Fishing boats were given names ranging from the poetic: Roving Swan, Guiding Star, Full Moon, Flying Scud, through various Bees: Wild Bee, Honey Bee, Buzzing Bee, Busy Bee, and it is probably the wave teetotalism spread by the temperance missionary James Teare in the mid 19th century which accounts for: Blue Jacket, Good Templar and Rechabite. But as to the origin of Can Can, was this some sort of backlash reaction to temperance?
Between 1847 and 1898 the Teare and Sons family had shares in some 24 fishing smacks. They frequently traded shares both within the family and with others in Peel and the Isle of Man and rarely owned a boat in its entirety or for its total life. This makes following ownership very complex as a few examples below demonstrate.
Gannet : smack with mizzen built Peel 1835
Trading records show that in 1847 John Teare, a Peel roper, brought 16 shares in Gannet from John Noy, a Peel fisherman. Then the following year he sold them back to John Noy, now listed as a Douglas publican. If that wasn’t complicated enough in 1849 John Noy sold the shares to Henry Teare, a Peel ropemaker and this is certainly John’s father. Gannet had Teare shareholding between 1847 and 1868 and was eventually sold to Port St Mary.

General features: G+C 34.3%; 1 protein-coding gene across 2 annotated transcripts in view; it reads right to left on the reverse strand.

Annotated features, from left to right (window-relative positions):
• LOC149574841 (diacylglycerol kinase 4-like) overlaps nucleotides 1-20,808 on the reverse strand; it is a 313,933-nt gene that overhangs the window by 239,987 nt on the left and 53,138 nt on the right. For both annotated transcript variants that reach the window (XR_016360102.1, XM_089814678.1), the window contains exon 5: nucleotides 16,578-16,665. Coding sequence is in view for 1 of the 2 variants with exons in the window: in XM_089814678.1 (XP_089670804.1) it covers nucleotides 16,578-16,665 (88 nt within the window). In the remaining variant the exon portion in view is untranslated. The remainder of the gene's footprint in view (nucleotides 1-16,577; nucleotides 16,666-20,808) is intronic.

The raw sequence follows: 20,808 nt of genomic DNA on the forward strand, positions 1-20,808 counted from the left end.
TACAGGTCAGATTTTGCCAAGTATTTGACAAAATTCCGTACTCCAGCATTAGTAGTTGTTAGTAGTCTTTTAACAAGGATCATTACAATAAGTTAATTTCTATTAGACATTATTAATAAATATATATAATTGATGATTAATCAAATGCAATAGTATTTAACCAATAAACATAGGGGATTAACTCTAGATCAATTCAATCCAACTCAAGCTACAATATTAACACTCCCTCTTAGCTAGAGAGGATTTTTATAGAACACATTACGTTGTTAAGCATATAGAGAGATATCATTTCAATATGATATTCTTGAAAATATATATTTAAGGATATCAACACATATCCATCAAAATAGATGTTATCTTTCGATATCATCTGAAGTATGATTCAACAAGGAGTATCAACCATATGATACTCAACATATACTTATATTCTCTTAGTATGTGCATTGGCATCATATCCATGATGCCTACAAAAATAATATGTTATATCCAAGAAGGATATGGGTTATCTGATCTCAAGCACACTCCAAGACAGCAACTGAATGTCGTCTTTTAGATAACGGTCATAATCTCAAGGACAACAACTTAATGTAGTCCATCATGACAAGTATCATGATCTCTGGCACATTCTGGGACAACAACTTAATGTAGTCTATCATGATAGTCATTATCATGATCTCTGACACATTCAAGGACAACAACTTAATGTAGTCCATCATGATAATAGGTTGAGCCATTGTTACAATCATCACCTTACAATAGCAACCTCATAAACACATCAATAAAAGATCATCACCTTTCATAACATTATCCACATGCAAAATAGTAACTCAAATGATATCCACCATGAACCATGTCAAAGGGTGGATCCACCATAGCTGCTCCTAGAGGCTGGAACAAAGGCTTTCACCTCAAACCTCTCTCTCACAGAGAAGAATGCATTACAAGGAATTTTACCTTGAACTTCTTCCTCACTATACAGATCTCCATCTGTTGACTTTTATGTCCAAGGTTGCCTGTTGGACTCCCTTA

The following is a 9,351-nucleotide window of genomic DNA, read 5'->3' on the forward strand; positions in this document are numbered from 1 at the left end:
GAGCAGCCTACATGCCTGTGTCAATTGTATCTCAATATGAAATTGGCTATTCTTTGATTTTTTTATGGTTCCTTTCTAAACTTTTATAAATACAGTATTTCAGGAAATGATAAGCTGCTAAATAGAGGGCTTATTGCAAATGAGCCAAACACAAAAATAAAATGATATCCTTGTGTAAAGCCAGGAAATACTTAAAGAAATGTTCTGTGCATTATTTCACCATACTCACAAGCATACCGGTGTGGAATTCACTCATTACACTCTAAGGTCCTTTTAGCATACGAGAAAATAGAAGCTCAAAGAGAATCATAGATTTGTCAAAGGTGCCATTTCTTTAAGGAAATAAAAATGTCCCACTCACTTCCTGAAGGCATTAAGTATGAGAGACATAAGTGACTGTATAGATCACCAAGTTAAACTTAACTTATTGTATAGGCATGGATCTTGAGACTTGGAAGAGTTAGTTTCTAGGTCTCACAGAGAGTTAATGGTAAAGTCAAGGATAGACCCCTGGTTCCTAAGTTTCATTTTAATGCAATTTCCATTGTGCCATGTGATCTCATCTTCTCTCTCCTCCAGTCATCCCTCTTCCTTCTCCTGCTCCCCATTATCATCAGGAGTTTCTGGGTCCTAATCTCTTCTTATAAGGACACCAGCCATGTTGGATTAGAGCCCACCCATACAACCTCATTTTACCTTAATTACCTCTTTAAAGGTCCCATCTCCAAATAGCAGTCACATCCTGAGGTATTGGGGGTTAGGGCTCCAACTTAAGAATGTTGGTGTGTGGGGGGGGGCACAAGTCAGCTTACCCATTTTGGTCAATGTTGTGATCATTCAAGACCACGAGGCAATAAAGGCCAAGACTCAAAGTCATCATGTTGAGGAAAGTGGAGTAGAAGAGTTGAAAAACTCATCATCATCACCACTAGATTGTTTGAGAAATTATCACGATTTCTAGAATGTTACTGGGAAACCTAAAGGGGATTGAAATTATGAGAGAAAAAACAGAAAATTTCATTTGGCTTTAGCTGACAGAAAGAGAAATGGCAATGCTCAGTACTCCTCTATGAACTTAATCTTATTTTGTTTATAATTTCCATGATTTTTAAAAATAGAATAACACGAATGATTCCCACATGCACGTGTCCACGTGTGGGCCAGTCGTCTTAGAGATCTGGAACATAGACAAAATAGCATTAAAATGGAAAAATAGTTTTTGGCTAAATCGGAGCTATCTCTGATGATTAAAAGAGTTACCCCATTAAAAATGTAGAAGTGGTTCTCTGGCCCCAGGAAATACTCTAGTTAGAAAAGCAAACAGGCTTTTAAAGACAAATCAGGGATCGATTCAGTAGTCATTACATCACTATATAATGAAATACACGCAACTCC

Willow Grove : smack with mizen built Peel 1843
In 1855 John Teare brought 8 shares in Willow Grove from Jane Cowll a Liverpool spinster. Willow Grove was originally owned by Thomas Cowll (fisherman), Thomas Cowll (carpenter) together with James Bowman (rope maker), Robert Keown (sumner), Henry Cowll (schoolmaster) and Jane Cowll . There was Teare shareholding until 1868 and she was eventually either broken up or sold to Ballyherbert, Ireland as there are 2 records for the same official number but recording different outcomes.
Bee Hive : 2 masted smack with mizen built Peel 1861
Bee Hive built in Peel in 1861 had share ownership by the Teare family from 1861 until she was lost at Southend near Campbelltown on 6 September 1899. But the ownership is complex. John Teare was an original owner in 1861 with 16/64 shares along with Charles Morrison (merchant), Henry Graves (merchant), Thomas Corris (mariner) and Robert Corrin (shipowner). In 1878 the original owners sold all their 64 shares to John Keggin a master mariner in Port Erin. In the same year he in turn traded them to Hugh Flinn a fish merchant from Co Wicklow and then John Teare purchased 32 shares back from him. In 1879 John Teare jnr brought the other 32 shares from Hugh Flinn and immediately traded 8 shares to each of John Gregor (Peel Master Mariner) and Robert Harrison (Peel wine and spirit merchant). The next year in 1880 Thomas Henry Davis and William Bruce Johnston both Peel Chemical Manufacturer acquired all the shares from the various owners only for John Teare jnr to re-acquire them all back in 1881. There was 6 years of stability with John Teare jnr as owner until 1887 when John Teare jnrs brothers, William Edward and Henry, jointly brought all 64 shares from John jnr and Bee Hive continued with that ownership until she was lost in 1898